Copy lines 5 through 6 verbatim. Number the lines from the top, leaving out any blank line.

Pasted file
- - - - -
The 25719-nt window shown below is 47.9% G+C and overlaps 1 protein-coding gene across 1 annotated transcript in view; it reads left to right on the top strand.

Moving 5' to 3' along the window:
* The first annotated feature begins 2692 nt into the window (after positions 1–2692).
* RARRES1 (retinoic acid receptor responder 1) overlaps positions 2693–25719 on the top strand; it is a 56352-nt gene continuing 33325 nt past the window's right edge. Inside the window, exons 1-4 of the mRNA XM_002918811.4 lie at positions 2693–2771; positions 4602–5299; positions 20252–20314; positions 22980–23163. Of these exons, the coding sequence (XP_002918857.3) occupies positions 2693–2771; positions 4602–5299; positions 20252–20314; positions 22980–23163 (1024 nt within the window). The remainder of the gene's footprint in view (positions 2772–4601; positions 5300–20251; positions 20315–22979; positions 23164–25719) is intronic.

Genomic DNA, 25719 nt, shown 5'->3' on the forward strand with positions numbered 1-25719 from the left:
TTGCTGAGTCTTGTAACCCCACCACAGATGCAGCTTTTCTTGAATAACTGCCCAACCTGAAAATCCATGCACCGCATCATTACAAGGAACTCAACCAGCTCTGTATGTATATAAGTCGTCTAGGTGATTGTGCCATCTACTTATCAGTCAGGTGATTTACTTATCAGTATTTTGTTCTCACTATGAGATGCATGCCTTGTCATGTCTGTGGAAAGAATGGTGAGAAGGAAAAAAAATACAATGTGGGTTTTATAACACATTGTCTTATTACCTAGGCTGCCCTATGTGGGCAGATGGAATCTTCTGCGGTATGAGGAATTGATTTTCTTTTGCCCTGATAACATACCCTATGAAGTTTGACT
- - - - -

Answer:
Genomic DNA, 25719 nt, shown 5'->3' on the forward strand with positions numbered 1-25719 from the left:
TTGCTGAGTCTTGTAACCCCACCACAGATGCAGCTTTTCTTGAATAACTGCCCAACCTGAAAATCCATGCACCGCATCATTACAAGGAACTCAACCAGCTCTGTATGTATATAAGTCGTCTAGGTGATTGTGCCATCTACTTATCAGTCAGGTGATTTACTTATCAGTATTTTGTTCTCACTATGAGATGCATGCCTTGTCATGTCTGTGGAAAGAATGGTGAGAAGGAAAAAAAATACAATGTGGGTTTTATAACACATTGTCTTATTACCTAGGCTGCCCTATGTGGGCAGATGGAATCTTCTGCGGTATGAGGAATTGATTTTCTTTTGCCCTGATAACATACCCTATGAAGTTTGACT